The girl with the beads is Nunu, who knew she was adorable and inched her way into every photo I took. She was the baby of the family, cuddled, handle fed and carried more than she was permitted to walk.

Ahmedi, the little boy was very forward- approached me immediately and asked for whatever he wanted. Once, I brought them cookies and every since he would run up to me, asking for 'bisqueets?'. Another time, I bought a bag of popcorn, peanut butter and honey and created some peanut butter popcorn for them. Ahmedi cried when it was finished, scraping the pot with his spoon. He wanted more.

Their uncle, Shaffi told me that I was the first 'white person' he had ever talked to. He had certainly seen many in his travels, but he admitted he was shy and had never spoken to a white person before me. He had so many questions and was surprised to learn that the pigment of our skin did not make us so very different after all.

Zwadi was around seven or eight years old, her name means 'gift' in Swahili. She was young enough to help with practical things, like cooking (and she was much better at cutting uniform slices of carrots and potatoes in the air and letting them fall into the pot below [there were few surfaces and no cutting boards] than I) and young enough to play silly games, like on the evenings when there was no power, dancing to the spinning light of my flashlight.

Hamuza was ten, shy, but strong and brave. He loved sports and played soccer with the boys in the area. He was often the only child given the responsibility to take me somewhere, to buy eggs or something at the local store. He would quietly take my hand and walk beside me, feeling proud that this woman who everyone was turning to stare at was staying at his home.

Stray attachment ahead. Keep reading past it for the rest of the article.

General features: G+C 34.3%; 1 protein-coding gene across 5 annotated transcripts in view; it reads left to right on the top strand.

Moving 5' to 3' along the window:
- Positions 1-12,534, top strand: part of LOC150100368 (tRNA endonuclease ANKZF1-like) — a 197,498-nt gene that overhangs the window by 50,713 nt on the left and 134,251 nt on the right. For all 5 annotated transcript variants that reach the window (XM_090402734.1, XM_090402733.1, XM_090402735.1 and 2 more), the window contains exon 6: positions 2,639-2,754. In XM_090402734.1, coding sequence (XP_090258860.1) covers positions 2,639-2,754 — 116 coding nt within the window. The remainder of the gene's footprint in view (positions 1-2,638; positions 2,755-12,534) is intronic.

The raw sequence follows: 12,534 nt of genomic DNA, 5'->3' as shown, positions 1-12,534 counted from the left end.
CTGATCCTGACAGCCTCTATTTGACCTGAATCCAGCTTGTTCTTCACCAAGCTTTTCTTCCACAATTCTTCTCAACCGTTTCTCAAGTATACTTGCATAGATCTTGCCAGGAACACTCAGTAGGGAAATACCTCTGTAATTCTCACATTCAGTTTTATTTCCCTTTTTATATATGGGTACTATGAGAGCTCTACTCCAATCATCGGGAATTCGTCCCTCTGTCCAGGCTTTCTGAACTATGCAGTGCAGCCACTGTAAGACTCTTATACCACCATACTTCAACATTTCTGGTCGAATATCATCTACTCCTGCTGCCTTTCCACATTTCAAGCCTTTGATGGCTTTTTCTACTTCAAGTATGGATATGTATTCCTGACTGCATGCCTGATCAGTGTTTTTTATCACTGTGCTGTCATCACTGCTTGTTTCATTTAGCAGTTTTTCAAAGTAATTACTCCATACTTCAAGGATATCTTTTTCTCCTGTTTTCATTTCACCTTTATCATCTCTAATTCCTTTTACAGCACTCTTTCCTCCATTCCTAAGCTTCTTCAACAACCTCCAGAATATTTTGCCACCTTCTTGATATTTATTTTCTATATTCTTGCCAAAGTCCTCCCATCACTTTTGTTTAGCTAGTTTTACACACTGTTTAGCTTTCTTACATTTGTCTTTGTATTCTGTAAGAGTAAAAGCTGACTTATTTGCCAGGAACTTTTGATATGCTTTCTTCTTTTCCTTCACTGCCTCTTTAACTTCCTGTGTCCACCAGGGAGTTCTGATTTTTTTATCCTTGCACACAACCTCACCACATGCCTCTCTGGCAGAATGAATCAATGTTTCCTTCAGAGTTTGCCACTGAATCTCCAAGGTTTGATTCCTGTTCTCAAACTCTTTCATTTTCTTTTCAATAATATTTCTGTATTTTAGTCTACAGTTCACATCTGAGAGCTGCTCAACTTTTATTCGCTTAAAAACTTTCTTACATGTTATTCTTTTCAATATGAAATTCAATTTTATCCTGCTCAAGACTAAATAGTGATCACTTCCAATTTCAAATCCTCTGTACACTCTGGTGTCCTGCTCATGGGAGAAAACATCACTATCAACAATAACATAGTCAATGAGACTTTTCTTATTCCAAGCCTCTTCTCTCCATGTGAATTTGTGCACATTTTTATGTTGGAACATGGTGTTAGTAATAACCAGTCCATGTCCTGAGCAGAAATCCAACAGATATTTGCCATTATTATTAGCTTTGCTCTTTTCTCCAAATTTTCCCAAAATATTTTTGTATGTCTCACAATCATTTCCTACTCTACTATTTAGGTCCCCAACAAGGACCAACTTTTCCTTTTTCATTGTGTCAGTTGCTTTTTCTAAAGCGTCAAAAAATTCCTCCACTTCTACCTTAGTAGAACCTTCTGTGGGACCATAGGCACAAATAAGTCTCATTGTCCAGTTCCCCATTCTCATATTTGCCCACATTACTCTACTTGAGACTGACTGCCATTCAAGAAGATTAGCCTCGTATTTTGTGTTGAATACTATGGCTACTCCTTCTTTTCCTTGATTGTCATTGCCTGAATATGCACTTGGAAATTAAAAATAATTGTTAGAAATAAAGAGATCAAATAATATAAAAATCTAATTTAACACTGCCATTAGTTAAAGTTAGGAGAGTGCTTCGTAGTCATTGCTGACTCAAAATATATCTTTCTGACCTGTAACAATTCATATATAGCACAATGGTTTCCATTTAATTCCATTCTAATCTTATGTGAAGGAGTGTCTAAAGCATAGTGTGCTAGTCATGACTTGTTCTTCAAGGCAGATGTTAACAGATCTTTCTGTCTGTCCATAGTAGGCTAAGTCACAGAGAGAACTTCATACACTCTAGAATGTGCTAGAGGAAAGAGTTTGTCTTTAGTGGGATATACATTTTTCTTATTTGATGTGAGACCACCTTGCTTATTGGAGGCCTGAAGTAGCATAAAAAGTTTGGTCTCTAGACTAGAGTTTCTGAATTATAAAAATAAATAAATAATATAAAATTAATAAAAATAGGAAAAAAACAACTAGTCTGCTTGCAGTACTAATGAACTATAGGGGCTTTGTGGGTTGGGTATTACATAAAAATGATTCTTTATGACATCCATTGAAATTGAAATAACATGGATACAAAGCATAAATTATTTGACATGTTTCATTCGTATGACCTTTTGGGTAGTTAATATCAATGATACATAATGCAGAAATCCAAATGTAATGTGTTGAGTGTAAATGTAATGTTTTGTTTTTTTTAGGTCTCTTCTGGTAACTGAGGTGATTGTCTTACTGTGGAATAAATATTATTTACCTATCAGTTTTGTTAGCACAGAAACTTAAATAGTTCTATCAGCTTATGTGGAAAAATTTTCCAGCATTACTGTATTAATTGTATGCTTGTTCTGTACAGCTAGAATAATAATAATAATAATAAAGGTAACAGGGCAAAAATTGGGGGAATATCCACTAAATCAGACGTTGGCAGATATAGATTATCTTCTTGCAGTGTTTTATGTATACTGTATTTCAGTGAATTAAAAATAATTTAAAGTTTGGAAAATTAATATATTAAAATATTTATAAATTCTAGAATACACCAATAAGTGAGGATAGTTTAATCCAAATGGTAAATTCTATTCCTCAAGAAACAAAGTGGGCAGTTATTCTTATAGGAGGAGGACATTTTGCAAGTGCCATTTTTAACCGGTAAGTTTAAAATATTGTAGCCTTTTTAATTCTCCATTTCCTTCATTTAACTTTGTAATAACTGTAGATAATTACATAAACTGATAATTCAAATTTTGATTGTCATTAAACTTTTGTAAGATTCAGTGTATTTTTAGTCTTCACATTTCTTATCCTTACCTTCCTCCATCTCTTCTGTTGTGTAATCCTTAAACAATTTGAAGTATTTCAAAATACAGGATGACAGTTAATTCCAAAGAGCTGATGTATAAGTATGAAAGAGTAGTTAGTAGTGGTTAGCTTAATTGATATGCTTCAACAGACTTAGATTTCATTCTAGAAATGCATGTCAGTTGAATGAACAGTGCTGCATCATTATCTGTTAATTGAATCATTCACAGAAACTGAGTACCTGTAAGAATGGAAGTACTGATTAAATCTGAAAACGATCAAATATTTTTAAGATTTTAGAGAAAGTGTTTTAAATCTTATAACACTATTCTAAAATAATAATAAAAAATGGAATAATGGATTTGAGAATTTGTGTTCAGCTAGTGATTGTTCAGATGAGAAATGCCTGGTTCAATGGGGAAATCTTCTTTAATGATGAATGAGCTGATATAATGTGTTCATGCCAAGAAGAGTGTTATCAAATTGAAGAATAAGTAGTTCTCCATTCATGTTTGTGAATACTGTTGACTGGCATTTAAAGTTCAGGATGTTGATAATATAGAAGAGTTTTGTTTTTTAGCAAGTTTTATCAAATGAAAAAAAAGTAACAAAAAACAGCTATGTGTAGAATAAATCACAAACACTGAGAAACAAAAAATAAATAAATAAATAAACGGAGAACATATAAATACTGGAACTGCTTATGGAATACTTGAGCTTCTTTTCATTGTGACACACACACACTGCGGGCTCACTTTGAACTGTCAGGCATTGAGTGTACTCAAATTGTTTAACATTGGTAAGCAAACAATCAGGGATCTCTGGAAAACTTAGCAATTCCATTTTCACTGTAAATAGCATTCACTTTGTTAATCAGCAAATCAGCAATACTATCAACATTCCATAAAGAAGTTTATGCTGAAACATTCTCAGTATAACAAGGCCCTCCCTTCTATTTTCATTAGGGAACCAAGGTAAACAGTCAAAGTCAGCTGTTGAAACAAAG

Miriam was 12, and in her situation and current country, that meant she was almost an adult. She had the responsibilities to help take care of her younger siblings, as well as her grandmother, who, with her diabetes was beginning to lose her eyesight. Miriam, along with her aunt cooked dinners, but it was always Miriam who I saw starting the small charcoal fire over which dinner would be cooked. She has beautiful, glossy dark skin, and she would take a similarly dark piece of coal and break it into the size needed to fit into the small stove, check the direction of the wind and light a single match. And, Miriam has crazy hair. Thick, too thick for her head, so it cannot lay down, no matter how it is relaxed or brushed. It it just BIG hair.

Two months ago, I received an absurd phone call- "Ree!" (their uncle/cousin called me Ree, short for Marie, and sometimes it came out as 'Lee', which always makes me laugh).
"Who is this?"
"Who is this?"
"This is Nunu."
"Nunu?" That's the name of one of Biruk's aunts, but this was the voice of a young girl.
"I know you. You stayed with us. You are a white girl."

They had come to Canada at last! And within the first week they arrived, they got their cousin/uncle who I used to play soccer with to track me down and get my phone number.
They wanted me to come and visit, considering they were now in Canada. It didn't seem to bother them that there was a 14 hour drive between us, they expected me to come.

And so, three months later, I did.
Their cousin/uncle told them I would definitely be arriving on Friday and passed their address off to me.
I arrived just after lunch, buzzing their apartment.
Before I could even knock on the door I was bombarded with hugs, from all of the children.